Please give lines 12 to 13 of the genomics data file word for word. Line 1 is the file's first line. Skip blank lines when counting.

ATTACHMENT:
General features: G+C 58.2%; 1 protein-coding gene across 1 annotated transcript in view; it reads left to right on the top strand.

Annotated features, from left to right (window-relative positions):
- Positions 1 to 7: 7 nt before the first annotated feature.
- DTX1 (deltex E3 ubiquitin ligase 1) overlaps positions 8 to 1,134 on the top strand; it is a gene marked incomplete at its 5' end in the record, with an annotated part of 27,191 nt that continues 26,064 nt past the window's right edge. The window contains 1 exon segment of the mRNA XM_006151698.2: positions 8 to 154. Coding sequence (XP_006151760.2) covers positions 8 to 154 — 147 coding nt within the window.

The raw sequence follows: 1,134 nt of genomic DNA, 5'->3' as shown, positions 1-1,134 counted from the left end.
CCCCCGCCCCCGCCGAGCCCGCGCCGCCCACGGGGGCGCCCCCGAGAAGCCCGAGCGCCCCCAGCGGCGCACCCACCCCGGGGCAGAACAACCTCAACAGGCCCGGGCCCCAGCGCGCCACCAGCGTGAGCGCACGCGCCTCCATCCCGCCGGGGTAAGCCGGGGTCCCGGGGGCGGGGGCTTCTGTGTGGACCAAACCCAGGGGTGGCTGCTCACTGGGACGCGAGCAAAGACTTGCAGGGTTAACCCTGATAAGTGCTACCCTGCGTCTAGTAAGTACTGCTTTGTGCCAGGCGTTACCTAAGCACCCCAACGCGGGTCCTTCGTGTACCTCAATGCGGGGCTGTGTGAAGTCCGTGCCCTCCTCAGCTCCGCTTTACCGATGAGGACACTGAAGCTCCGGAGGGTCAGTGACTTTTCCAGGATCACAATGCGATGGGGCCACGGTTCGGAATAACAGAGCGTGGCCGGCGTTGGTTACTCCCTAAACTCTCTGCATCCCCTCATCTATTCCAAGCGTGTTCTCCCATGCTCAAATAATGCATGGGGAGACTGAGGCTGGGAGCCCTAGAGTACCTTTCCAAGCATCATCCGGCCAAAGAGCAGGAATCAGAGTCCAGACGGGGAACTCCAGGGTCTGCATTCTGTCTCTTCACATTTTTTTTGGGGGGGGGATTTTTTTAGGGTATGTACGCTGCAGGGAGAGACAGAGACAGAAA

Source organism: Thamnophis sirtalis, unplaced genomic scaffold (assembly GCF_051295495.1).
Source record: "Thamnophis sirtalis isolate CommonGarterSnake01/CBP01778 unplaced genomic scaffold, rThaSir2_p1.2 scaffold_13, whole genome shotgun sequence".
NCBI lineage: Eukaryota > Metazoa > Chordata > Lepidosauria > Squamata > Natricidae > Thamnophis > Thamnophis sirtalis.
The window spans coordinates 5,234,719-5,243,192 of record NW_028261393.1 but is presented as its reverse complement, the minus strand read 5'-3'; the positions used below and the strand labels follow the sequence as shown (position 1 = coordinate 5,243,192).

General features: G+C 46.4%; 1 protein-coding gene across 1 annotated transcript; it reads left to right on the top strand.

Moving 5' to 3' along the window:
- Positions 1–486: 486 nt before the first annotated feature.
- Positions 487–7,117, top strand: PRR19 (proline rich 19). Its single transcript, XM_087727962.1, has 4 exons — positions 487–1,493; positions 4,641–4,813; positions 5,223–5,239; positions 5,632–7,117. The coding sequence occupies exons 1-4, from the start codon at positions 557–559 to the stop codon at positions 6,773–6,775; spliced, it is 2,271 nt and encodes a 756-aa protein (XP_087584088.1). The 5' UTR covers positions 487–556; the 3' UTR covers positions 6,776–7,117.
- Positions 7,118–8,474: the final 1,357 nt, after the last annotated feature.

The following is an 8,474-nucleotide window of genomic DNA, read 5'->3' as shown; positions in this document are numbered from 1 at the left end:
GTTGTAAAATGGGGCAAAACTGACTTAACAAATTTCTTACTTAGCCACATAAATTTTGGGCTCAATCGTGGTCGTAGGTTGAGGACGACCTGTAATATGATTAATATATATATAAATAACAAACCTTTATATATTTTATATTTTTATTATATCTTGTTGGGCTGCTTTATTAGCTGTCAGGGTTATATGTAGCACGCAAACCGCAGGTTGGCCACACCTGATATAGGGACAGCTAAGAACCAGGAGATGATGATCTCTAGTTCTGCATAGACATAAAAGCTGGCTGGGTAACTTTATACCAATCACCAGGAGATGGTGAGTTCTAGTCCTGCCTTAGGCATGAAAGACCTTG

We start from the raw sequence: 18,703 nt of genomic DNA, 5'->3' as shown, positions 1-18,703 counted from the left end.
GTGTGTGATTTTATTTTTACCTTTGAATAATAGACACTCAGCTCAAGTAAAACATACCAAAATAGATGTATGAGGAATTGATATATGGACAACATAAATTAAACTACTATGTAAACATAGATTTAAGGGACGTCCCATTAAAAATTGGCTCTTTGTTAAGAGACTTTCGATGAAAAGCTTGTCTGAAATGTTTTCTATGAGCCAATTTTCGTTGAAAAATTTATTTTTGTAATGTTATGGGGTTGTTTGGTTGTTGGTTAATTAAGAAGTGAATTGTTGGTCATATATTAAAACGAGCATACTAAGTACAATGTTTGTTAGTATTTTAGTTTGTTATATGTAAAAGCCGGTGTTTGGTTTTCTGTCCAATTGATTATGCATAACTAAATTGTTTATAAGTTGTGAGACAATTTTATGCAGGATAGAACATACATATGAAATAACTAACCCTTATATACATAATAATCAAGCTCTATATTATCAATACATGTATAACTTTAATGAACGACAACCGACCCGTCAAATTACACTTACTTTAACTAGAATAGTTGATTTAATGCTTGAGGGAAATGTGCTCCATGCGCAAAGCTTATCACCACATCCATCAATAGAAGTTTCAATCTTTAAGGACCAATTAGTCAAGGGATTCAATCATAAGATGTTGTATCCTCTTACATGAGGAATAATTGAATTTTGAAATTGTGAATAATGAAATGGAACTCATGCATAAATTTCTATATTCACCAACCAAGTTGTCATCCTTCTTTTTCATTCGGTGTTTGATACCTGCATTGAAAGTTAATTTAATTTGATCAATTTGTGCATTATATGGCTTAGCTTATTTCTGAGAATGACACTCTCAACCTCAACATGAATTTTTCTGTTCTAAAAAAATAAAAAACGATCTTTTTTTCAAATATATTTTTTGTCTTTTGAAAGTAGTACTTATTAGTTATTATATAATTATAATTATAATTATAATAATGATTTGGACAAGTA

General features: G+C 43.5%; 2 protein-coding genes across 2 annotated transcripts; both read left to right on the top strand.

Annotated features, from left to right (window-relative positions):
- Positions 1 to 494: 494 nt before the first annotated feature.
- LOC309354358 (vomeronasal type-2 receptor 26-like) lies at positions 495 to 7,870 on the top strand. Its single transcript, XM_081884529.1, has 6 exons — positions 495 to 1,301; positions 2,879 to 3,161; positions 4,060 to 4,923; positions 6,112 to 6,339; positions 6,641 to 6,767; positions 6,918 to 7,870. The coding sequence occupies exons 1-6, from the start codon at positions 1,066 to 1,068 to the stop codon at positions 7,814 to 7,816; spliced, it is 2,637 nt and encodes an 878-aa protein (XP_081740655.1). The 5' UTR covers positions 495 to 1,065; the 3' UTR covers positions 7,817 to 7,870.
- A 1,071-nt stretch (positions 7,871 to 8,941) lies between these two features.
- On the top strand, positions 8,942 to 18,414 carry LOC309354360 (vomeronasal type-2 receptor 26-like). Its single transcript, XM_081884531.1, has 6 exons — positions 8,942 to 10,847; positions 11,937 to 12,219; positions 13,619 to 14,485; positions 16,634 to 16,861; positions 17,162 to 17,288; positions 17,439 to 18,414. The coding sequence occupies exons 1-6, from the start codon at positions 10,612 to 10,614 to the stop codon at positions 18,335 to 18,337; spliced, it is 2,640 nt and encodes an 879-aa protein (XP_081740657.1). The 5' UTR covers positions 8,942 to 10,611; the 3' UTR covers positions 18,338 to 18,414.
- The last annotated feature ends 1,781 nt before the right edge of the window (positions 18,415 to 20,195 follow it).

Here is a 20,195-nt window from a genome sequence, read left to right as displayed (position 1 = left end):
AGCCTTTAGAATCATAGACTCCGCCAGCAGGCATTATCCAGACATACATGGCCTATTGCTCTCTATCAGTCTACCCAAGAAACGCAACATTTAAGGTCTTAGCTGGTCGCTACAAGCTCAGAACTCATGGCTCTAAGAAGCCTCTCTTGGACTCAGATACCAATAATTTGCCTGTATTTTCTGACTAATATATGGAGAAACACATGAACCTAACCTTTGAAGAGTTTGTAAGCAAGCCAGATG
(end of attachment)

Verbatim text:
Moving 5' to 3' along the window:
- Positions 1–486: 486 nt before the first annotated feature.